Review: T24’s Christie in Love
As T24 continues to wow students with its productions this term, Banrika Gill reviews the Drama Society’s take on the Horror genre
As a blatant avoider of horror, I was surprised by how much I enjoyed T24’s Christie in Love. Tom Houlton, the director, introduced the play as a stylised piece and one that would last for an hour.
The play itself was about the story of a serial killer named John Christie who murdered at least six women between 1943 and 1953, after which he was caught, tried and hung. This story was repeated in the form of a news report in the beginning, as we filed into the room at the top of the tower in Darwin College. The floor was covered in newspaper, which the director confirmed was meant to symbolise the dirt and mud of the backyard of Christie’ house. The room was filled in darkness and silence. A faint crying of a female could be heard. A rustling was present near the chairs. A hand could be seen, always close but never touching. My nails were biting into my skin in fear.
The first act brought the audience smack into the middle of the day, with the police hunting for the bodies of the murdered women. There was an obvious chemistry between the two police officers during the scene as they attempt to come to terms with the actions of Christie, especially the young officer, played by Sasha Radlov, who repeatedly claimed that he simply couldn’t understand how an individual could do this. There was a continuous change in lighting through flashlights in order to suit the graveness of a scene, while still giving the audience the time to process the information they were provided. The entire story seemed to flow seamlessly as the actors switched roles and personalities to further emphasize the different point of views regarding the situation of John Christie.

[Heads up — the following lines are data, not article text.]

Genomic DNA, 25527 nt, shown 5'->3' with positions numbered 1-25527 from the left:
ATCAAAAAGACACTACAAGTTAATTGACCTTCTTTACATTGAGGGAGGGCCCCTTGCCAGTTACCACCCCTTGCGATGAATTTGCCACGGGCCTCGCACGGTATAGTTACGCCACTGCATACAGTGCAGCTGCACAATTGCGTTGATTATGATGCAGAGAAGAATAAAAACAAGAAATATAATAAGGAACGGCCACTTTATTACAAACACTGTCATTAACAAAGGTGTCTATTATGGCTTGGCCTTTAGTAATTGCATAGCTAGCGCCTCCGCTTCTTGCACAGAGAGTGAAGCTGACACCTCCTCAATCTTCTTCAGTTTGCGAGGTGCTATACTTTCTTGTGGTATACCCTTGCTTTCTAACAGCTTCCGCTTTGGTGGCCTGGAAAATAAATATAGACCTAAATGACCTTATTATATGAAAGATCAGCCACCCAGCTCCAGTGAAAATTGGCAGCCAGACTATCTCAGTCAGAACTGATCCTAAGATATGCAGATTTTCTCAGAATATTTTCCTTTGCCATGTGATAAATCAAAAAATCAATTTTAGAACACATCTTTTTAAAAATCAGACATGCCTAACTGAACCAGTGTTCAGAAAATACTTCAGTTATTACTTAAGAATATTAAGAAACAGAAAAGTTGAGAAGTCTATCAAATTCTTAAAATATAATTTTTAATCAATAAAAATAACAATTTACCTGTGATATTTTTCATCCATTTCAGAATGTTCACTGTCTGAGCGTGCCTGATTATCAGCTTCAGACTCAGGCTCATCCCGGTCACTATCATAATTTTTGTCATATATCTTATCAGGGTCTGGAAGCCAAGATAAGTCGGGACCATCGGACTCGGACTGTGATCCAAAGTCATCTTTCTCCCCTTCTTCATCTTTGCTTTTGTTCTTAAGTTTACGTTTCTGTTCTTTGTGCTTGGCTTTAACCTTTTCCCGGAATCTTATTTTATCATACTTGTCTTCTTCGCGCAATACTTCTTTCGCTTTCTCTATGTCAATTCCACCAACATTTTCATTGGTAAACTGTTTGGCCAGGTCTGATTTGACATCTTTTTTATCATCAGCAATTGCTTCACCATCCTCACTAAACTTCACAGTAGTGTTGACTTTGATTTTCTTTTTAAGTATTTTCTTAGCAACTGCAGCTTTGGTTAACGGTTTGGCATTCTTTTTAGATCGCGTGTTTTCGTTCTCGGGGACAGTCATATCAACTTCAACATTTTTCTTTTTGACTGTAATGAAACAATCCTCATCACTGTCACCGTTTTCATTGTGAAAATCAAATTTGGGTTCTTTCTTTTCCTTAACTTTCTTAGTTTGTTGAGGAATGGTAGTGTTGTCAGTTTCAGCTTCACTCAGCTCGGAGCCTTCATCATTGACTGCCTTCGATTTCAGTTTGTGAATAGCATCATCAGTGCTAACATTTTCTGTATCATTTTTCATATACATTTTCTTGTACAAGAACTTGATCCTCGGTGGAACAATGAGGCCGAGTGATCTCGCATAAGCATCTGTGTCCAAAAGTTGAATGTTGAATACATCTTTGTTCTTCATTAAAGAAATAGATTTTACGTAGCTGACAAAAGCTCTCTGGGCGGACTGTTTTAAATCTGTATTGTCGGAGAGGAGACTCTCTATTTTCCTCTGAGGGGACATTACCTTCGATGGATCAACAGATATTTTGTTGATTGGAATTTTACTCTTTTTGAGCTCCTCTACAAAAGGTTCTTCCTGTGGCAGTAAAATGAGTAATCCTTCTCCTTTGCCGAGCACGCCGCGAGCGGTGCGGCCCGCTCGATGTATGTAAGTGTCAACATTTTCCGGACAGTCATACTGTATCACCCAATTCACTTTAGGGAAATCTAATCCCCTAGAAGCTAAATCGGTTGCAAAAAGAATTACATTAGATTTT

John Christie, himself, was brought back from the dead, with his trousers around his ankles and a cardboard mask over his head. A tie was used to demonstrate Christie pleasuring himself, as one of the actors who was an officer, James Nash, added commentary from the side-lines. Christie was a complicated man but according to the actor who played him, Elliot Huxtable, Christie was a far more naturalistic character than the others. The Constable and Christie saw intense scenes during the interrogation scenes, as Christie’s breakdown is witnessed through the re-enactment of his encounter with the first woman he murdered played by Vicki Lyden.
Vicki, who we’d previously seen dead on the ground, made an impressive transformation from a lifeless body to an alive and conniving prostitute. While the characters didn’t touch the audience members, despite moments of proximity, their behaviour towards each other held no such boundaries with moments of rage being punctuated by face grabbing and jumping on each other. Christie’ reliving of Vicki’s killing brought his problems with women and love to light.
The death and end of Christie In Love was final and satisfying, with applause ringing out in delight and pleasure. The audience walked out, around the dead, with an appreciation for horror and the cast. All the while, Elliot had a piece of newspaper stuck at the back on his throat, hoping not to cough while he had to play dead and we couldn’t help but congratulate Tom.